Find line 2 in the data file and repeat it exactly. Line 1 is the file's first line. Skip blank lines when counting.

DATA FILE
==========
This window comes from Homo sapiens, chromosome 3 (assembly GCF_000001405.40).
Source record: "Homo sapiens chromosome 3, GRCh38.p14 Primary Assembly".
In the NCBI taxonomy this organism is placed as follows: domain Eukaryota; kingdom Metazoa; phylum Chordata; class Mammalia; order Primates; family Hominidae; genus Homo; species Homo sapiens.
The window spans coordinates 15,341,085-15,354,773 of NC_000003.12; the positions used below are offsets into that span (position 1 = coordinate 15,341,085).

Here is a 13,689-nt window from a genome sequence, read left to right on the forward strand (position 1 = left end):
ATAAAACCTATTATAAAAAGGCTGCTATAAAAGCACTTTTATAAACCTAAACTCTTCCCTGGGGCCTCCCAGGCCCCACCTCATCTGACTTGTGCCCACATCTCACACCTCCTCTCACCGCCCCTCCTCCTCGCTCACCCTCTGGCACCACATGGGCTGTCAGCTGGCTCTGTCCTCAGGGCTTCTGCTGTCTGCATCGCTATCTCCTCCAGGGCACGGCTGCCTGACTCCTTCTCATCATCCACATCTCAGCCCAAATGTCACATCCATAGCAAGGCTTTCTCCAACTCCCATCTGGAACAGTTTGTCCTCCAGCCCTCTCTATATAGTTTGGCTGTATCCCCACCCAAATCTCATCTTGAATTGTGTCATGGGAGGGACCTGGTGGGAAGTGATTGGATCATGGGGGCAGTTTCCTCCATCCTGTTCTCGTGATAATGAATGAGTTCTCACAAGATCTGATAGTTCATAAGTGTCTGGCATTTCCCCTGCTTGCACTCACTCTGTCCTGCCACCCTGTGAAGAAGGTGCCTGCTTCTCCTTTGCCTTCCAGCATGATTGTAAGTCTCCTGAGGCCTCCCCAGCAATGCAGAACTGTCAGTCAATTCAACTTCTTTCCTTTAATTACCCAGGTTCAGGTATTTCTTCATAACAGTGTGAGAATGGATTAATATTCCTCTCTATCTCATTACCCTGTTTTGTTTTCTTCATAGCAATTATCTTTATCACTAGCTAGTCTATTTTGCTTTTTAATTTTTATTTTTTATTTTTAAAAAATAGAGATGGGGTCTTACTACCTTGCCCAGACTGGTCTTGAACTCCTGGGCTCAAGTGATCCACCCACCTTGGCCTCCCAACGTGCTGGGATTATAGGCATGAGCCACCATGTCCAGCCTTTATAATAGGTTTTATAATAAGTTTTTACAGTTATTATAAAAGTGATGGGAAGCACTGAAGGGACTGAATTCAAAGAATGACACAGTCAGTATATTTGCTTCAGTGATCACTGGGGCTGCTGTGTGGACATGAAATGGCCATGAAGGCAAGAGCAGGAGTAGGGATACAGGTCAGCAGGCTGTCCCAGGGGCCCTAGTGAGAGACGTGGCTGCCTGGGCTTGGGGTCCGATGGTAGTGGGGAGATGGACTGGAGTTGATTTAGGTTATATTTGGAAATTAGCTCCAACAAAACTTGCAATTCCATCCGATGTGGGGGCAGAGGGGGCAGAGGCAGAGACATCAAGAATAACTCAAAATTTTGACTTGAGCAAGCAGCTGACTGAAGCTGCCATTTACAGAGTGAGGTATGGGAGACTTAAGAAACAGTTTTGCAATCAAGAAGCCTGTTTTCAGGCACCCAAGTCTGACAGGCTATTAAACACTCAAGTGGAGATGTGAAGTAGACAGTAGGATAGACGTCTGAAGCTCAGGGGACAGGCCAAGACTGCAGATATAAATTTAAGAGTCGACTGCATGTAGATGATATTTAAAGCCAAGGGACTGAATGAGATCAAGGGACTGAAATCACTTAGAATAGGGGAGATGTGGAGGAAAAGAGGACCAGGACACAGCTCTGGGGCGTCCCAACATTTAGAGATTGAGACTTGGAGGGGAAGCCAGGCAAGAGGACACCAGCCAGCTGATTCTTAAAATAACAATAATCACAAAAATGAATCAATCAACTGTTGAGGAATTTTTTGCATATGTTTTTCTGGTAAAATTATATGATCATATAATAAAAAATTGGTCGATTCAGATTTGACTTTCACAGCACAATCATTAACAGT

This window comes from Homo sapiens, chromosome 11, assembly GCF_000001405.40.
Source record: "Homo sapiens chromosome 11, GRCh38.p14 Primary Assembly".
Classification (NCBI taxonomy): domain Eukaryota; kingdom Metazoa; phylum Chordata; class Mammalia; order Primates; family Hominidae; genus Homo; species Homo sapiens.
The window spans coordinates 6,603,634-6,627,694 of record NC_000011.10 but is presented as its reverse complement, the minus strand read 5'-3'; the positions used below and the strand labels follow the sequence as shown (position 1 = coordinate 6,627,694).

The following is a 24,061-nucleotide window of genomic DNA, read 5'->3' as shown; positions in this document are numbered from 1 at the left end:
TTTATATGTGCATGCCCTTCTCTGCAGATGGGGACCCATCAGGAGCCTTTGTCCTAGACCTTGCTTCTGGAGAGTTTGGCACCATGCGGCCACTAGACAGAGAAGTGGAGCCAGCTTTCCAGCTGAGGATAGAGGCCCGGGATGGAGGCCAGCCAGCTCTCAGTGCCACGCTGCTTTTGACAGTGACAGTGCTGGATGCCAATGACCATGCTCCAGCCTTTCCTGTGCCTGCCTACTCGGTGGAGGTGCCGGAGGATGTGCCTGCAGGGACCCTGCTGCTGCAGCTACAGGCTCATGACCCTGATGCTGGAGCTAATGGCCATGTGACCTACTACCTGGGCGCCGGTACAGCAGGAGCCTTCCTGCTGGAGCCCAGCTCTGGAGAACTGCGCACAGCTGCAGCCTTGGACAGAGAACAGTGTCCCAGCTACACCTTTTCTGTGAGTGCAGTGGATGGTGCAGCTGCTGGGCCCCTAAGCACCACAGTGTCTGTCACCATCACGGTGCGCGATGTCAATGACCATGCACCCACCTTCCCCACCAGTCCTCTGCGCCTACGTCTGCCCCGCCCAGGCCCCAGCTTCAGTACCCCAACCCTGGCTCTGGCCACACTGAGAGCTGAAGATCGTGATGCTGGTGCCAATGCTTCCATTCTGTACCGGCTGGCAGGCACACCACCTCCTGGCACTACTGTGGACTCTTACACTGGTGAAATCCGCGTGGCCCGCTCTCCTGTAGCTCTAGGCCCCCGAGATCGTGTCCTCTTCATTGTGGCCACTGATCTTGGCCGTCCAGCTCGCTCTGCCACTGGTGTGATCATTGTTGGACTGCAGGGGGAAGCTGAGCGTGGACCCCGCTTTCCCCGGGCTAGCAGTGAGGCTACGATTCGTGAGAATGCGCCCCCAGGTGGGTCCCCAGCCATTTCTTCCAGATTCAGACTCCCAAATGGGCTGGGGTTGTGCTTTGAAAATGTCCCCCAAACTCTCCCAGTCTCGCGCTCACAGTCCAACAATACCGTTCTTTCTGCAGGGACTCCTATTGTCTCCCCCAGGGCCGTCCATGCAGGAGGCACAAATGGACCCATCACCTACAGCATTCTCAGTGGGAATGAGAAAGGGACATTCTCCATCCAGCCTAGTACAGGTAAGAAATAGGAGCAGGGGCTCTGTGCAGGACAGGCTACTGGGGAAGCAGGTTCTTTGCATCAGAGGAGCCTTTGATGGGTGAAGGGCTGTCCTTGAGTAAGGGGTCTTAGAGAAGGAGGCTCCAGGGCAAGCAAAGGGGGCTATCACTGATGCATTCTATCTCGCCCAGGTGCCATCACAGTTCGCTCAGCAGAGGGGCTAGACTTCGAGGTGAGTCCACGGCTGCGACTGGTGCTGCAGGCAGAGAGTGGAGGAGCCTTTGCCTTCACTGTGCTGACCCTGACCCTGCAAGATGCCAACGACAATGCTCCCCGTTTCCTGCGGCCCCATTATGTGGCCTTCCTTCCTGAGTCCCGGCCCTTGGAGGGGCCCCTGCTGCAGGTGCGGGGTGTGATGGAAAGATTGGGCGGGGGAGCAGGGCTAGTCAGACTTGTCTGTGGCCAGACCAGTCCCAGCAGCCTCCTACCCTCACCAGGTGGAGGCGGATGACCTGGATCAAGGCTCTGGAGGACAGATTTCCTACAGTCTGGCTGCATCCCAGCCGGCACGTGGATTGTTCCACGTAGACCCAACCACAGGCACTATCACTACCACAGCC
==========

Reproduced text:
Source record: "Homo sapiens chromosome 3, GRCh38.p14 Primary Assembly".